The CPA and CPM measurement variability, expressed as the repeatability coefficient, was 5.7 (range, −7.4 to 12.5) and 4.7 (range, −11.0 to 7.0), respectively. The ICC for the CPA and CPM measurement variability was 0.97 (ranges, 0.96-0.98 and 0.96-0.97, respectively) (P<.001) each. In 95.3% (102/107) of the studied eyes, the mean CPA measurement variability was within the range of ±5°, and 93.5% (100 of 107 eyes) had mean CPM variability within the range of ±5 nm (Figure).

LONGITUDINAL STABILITY OF RNFL PARAMETERS

The mean (SD) RNFL thickness parameter values in healthy eyes varied from 1.7 (0.2) µm (TSNITSD) to 2.6 (0.4) µm (InfAvg). Across all parameters, the ICC values were similar for SupAvg and TSNIT average but were slightly lower for TSNITSD and intereye symmetry. In general, we found no statistically significant correlation between CPA and CPM measurement variability with time and the RNFL parameters (Table 2).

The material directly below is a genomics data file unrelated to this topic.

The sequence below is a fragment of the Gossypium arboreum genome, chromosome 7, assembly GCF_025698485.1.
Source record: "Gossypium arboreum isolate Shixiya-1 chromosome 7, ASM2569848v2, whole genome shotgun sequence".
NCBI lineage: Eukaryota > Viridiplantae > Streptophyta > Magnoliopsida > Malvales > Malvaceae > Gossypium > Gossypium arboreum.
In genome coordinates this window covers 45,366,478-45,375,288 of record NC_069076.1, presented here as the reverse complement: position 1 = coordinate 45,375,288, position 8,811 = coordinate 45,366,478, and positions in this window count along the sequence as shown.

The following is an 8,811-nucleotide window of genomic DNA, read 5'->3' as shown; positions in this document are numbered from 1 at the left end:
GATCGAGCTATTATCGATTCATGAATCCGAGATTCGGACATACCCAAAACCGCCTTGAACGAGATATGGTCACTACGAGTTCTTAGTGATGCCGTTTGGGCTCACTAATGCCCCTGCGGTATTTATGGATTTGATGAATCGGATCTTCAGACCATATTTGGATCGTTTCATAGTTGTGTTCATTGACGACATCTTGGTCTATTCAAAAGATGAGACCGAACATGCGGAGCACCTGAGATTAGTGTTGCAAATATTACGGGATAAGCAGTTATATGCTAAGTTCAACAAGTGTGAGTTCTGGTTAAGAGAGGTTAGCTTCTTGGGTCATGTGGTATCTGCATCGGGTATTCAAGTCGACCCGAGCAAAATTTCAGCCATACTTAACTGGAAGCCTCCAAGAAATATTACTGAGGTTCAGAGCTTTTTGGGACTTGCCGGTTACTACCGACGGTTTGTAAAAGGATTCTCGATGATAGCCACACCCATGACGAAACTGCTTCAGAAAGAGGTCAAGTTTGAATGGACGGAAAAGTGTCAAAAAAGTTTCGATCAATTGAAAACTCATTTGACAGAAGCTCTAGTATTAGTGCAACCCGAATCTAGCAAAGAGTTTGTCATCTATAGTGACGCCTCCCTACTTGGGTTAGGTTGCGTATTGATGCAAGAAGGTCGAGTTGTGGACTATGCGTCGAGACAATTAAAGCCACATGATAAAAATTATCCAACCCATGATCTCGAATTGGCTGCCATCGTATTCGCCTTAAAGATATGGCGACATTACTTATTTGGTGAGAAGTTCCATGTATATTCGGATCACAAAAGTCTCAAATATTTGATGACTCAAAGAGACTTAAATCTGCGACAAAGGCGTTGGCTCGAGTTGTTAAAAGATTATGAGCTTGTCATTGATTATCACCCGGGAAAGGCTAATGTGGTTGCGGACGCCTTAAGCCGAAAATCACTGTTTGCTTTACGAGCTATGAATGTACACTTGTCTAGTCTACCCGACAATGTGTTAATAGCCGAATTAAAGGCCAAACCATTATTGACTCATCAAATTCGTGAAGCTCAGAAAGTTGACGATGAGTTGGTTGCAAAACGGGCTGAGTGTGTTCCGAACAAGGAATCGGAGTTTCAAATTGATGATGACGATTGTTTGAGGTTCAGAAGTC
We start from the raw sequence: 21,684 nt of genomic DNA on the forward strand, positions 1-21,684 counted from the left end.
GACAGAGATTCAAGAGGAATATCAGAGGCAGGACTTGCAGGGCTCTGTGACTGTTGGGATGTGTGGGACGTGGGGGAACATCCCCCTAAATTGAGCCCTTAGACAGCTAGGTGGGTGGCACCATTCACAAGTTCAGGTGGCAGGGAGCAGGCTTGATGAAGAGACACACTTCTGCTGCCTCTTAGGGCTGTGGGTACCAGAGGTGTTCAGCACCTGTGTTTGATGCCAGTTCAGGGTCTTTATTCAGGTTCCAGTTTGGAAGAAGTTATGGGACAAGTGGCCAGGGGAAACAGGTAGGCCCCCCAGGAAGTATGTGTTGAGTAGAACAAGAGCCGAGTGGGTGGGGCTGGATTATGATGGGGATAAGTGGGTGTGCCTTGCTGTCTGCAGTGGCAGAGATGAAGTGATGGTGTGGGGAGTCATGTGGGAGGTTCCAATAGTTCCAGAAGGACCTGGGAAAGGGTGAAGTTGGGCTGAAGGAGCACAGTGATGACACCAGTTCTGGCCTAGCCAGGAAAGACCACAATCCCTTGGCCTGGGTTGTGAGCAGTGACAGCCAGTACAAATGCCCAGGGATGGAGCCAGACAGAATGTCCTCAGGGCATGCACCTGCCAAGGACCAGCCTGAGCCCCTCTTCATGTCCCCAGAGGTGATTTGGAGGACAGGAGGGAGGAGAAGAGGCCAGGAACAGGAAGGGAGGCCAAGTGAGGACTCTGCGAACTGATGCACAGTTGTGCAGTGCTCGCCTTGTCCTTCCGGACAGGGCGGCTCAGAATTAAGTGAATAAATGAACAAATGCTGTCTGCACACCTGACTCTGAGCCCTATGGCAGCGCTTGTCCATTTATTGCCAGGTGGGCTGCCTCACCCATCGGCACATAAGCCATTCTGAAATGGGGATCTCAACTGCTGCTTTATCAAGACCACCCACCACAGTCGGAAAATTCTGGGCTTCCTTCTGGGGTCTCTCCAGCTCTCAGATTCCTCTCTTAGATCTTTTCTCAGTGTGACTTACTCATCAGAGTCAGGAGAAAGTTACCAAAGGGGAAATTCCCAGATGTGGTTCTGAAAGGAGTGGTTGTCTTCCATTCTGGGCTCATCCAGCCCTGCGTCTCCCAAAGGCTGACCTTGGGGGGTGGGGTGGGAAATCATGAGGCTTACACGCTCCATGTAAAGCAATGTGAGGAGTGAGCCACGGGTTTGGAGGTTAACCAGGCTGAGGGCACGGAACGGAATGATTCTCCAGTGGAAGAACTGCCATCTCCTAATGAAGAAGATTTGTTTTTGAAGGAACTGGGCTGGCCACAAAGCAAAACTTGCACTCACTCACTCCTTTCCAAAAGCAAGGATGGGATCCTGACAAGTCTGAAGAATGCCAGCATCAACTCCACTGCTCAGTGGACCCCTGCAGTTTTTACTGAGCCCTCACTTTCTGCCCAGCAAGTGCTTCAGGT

COMMENT

The ability of any imaging instrument that quantitatively measures RNFL thickness to detect glaucomatous RNFL thinning over time depends largely on its measurement reproducibility. In SLP, accurate RNFL measurements can be achieved only if the corneal birefringence is adequately compensated. If the corneal birefringence remained stable over time, its initial value may, in theory, be used for subsequent measurements. But one may be concerned, however, about any effects other factors may have on corneal birefringence. These include age,17 eye movements at each session, laser-assisted in situ keratomileusis—associated change,18 or change in alignment between the scanned eye and the backscattered light beam.